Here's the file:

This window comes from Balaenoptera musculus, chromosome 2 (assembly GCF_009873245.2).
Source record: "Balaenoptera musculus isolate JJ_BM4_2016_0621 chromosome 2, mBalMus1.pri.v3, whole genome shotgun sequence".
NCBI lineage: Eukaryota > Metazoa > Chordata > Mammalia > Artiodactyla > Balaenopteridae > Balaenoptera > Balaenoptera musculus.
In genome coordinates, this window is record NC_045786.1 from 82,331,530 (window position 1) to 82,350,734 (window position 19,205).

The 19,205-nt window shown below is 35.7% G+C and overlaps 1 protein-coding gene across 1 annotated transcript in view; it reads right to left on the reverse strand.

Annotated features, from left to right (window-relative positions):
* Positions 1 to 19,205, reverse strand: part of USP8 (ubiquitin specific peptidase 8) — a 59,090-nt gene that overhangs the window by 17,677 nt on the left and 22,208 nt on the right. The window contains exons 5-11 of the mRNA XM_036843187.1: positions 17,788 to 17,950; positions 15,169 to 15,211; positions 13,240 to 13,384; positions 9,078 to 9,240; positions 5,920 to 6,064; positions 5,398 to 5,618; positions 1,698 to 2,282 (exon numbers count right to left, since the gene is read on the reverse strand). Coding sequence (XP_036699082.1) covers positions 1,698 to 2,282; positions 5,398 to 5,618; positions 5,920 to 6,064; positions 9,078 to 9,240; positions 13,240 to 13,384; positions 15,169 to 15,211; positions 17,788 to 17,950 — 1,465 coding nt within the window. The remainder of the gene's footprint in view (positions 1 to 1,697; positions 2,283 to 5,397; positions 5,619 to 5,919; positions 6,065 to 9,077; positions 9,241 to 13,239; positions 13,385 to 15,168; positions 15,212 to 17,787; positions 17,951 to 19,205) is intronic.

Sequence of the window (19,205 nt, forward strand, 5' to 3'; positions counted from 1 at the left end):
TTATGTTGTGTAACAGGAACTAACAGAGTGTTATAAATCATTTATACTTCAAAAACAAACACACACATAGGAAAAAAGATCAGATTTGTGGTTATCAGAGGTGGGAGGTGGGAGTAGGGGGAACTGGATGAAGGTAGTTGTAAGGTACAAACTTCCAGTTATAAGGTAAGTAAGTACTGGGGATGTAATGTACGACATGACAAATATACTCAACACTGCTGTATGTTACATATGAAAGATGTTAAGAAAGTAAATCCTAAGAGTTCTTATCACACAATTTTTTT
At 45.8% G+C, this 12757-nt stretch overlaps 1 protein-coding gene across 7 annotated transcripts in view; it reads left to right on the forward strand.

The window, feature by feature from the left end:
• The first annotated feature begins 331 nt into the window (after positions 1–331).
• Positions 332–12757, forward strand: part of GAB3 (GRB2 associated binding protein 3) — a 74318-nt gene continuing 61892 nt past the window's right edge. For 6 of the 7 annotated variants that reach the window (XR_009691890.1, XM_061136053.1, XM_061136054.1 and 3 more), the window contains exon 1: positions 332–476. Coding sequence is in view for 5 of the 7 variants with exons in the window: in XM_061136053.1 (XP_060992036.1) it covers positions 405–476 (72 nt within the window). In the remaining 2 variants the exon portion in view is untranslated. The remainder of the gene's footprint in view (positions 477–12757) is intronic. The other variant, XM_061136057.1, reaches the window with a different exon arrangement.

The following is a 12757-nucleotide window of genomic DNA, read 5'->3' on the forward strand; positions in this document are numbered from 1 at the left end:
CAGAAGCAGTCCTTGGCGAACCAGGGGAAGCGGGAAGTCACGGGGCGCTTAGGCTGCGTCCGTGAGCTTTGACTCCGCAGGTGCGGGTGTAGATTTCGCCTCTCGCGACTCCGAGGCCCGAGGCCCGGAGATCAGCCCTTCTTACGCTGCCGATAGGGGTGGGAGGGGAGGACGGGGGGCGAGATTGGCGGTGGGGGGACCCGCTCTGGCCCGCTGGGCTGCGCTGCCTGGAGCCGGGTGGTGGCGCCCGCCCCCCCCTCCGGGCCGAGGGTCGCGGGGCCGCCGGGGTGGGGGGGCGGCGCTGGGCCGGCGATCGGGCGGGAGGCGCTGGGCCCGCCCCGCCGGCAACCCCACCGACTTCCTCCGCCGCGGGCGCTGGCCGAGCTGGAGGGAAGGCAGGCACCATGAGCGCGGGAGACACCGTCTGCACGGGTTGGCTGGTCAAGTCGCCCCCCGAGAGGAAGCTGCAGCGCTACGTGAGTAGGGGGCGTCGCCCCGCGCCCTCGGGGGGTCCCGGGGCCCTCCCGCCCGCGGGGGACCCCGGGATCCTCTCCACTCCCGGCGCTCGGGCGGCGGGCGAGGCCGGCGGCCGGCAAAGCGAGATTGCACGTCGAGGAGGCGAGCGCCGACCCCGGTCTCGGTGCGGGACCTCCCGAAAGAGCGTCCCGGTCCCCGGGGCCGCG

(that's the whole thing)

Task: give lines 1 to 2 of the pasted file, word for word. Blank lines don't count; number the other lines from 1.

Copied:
This window comes from Balaenoptera musculus, chromosome 2 (assembly GCF_009873245.2).
Source record: "Balaenoptera musculus isolate JJ_BM4_2016_0621 chromosome 2, mBalMus1.pri.v3, whole genome shotgun sequence".